Facepalm: It seems like every year, there's some privacy and security issue with Facebook. This time, at least 5,000 apps retained user data access even after they were supposed to lose it automatically.

Facebook has revealed that at least 5,000 app developers had access to user data even after users were inactive for 90 days. Apparently, the security mechanism that automatically cuts off access to user data after 90 days of inactivity failed. The company says that the issue was fixed a day after it was found.

The revelation is part of Facebook's attempt at transparency in how it manages user data connected to third party applications. The 90-day cutoff time was part of the security measures implemented following the Cambridge Analytica scandal in 2018. While the company identified how many app developers retained access, it has not yet specified how many users were affected.

To be clear, Facebook says that the information shared was not inconsistent with the permissions given when the user first logged in using Facebook. Furthermore, the issue only happened in certain circumstances, such as inviting friends to workout from a fitness app. Facebook's algorithms didn't recognize that those invited friends had been inactive, so their data continued to be shared.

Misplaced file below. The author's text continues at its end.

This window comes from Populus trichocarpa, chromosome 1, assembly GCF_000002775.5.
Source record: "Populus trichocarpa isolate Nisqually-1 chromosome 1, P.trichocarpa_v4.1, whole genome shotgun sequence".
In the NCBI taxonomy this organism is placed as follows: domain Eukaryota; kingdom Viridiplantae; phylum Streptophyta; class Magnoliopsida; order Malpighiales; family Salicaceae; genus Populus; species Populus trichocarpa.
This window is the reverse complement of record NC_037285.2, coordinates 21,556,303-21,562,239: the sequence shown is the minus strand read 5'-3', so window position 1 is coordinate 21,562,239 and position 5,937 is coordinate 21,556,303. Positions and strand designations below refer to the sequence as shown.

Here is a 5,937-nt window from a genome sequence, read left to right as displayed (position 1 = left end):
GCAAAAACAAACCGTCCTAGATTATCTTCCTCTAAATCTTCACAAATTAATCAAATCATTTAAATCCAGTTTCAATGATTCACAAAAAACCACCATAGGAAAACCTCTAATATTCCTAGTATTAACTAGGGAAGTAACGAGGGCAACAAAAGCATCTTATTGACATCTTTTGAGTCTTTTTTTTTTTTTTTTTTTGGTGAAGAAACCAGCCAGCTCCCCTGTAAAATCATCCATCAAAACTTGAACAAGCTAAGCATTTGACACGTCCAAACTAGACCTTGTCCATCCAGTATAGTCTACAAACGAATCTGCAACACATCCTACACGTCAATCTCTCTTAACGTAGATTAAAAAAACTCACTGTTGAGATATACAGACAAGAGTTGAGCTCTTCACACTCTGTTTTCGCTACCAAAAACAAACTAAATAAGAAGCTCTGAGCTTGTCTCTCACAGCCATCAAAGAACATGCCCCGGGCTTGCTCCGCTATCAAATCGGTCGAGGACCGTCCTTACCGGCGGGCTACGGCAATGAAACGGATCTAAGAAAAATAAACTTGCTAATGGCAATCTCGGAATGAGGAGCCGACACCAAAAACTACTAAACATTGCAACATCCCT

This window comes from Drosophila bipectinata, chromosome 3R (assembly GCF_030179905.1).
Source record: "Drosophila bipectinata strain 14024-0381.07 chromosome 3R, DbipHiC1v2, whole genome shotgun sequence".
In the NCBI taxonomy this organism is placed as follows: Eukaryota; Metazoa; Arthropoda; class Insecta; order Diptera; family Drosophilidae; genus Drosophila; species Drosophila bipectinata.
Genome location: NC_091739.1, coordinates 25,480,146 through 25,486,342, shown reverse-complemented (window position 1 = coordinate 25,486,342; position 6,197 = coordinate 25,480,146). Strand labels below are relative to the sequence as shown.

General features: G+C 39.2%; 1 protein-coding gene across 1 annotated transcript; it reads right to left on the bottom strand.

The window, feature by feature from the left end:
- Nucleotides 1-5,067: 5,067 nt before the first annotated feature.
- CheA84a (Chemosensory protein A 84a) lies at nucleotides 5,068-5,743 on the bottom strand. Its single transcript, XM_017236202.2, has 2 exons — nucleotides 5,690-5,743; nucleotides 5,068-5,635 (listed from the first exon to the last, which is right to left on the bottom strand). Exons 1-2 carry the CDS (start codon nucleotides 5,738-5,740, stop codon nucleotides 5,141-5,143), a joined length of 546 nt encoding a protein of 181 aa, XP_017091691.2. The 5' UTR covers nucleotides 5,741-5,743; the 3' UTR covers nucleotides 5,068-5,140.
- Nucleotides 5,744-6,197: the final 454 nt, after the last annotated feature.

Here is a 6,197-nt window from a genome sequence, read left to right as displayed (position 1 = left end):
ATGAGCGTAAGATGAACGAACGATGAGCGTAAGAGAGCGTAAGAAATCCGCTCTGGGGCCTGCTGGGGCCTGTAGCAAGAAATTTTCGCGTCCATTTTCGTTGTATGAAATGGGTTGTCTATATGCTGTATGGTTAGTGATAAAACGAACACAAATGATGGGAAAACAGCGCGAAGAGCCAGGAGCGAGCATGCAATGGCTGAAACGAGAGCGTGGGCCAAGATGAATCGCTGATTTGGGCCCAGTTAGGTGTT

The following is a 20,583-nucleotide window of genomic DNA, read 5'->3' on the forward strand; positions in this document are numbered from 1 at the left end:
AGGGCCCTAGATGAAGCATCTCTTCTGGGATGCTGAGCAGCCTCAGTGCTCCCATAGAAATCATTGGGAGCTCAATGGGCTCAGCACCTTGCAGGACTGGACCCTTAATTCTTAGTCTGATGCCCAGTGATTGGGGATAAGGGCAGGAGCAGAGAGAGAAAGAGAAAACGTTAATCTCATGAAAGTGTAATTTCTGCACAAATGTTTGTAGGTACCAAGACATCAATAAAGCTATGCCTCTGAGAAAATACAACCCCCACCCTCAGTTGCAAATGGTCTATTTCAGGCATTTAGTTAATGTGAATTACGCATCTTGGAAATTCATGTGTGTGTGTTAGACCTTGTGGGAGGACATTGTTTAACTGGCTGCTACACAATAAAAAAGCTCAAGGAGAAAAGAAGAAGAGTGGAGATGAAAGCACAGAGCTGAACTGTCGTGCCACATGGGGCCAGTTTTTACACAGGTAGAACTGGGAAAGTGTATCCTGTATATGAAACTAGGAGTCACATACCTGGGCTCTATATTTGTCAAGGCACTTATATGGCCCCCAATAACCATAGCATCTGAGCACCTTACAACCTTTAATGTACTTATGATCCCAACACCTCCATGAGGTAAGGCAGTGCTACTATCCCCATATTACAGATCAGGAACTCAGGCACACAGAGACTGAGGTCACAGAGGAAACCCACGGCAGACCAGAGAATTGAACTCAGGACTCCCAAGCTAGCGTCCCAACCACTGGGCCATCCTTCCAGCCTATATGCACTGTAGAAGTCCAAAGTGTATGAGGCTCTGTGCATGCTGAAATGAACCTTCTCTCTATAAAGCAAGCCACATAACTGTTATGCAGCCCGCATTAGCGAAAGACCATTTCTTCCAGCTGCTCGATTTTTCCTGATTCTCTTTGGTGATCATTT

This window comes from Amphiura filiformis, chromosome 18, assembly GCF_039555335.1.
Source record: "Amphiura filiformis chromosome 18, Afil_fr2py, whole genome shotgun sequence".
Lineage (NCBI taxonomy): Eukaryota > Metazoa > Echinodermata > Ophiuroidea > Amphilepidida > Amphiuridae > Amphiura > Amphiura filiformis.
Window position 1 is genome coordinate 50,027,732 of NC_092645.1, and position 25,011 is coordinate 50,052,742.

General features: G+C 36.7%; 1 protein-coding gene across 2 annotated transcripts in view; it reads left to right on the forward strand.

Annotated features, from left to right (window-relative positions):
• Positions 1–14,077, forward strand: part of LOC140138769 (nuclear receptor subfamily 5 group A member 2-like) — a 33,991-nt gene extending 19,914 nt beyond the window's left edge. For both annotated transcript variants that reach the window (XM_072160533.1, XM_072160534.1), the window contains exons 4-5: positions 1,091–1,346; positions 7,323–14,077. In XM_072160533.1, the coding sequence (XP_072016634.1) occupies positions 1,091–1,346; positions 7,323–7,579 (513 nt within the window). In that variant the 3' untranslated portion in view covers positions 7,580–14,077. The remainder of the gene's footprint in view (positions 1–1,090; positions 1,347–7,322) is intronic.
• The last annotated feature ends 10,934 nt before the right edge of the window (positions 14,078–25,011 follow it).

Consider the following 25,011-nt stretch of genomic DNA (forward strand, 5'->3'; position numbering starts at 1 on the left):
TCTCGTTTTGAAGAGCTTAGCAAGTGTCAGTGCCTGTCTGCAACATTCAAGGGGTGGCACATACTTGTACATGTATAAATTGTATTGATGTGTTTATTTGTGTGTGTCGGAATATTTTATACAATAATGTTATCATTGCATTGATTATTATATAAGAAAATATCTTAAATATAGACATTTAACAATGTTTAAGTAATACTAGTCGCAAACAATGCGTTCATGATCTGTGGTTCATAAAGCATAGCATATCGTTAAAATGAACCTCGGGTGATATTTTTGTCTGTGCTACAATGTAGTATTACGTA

The social media giant is introducing new "Platform Terms and Developer Policies" to ensure that app developers and businesses understand their responsibilities when it comes to user privacy on Facebook. The new terms limit how much data developers can share with third parties without the user's consent. The new terms also allow Facebook to audit third-party apps that connect to Facebook to ensure compliance. If an app is found to breach these conditions, the developer would be asked to delete the data.

While this security issue isn't as egregious as Cambridge Analytica, it does continue to showcase how vulnerable user data can be due to how connected everyone is. The new security policies go into effect at the end of August and hopefully close any loopholes to gain access to user data.